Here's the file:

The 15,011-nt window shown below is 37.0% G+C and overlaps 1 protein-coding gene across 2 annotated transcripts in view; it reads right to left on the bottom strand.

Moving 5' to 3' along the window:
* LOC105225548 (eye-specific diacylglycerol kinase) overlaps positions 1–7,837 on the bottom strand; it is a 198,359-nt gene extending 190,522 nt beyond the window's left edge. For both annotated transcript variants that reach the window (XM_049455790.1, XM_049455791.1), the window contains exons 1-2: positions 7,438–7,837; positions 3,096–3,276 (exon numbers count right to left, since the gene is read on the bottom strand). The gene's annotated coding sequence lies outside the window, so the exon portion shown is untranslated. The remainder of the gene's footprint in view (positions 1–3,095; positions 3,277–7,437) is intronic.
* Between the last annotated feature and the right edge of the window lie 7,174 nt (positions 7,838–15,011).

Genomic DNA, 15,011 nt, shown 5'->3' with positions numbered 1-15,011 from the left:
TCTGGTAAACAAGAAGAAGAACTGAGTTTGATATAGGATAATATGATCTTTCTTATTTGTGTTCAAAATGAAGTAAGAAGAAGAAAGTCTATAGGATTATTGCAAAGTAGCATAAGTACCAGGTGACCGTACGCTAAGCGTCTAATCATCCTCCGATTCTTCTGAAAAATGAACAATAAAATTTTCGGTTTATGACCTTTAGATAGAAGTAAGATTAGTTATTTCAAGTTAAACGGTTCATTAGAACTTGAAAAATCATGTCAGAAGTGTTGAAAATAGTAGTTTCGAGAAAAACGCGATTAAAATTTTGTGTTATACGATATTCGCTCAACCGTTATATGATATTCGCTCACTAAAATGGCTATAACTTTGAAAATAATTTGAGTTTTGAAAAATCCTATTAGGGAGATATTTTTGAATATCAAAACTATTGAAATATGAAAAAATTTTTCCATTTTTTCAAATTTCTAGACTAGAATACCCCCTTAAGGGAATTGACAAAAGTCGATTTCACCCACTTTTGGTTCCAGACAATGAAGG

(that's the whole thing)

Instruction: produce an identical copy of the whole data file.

The 15,011-nt window shown below is 37.0% G+C and overlaps 1 protein-coding gene across 2 annotated transcripts in view; it reads right to left on the bottom strand.

Moving 5' to 3' along the window:
* LOC105225548 (eye-specific diacylglycerol kinase) overlaps positions 1–7,837 on the bottom strand; it is a 198,359-nt gene extending 190,522 nt beyond the window's left edge. For both annotated transcript variants that reach the window (XM_049455790.1, XM_049455791.1), the window contains exons 1-2: positions 7,438–7,837; positions 3,096–3,276 (exon numbers count right to left, since the gene is read on the bottom strand). The gene's annotated coding sequence lies outside the window, so the exon portion shown is untranslated. The remainder of the gene's footprint in view (positions 1–3,095; positions 3,277–7,437) is intronic.
* Between the last annotated feature and the right edge of the window lie 7,174 nt (positions 7,838–15,011).

Genomic DNA, 15,011 nt, shown 5'->3' with positions numbered 1-15,011 from the left:
TCTGGTAAACAAGAAGAAGAACTGAGTTTGATATAGGATAATATGATCTTTCTTATTTGTGTTCAAAATGAAGTAAGAAGAAGAAAGTCTATAGGATTATTGCAAAGTAGCATAAGTACCAGGTGACCGTACGCTAAGCGTCTAATCATCCTCCGATTCTTCTGAAAAATGAACAATAAAATTTTCGGTTTATGACCTTTAGATAGAAGTAAGATTAGTTATTTCAAGTTAAACGGTTCATTAGAACTTGAAAAATCATGTCAGAAGTGTTGAAAATAGTAGTTTCGAGAAAAACGCGATTAAAATTTTGTGTTATACGATATTCGCTCAACCGTTATATGATATTCGCTCACTAAAATGGCTATAACTTTGAAAATAATTTGAGTTTTGAAAAATCCTATTAGGGAGATATTTTTGAATATCAAAACTATTGAAATATGAAAAAATTTTTCCATTTTTTCAAATTTCTAGACTAGAATACCCCCTTAAGGGAATTGACAAAAGTCGATTTCACCCACTTTTGGTTCCAGACAATGAAGG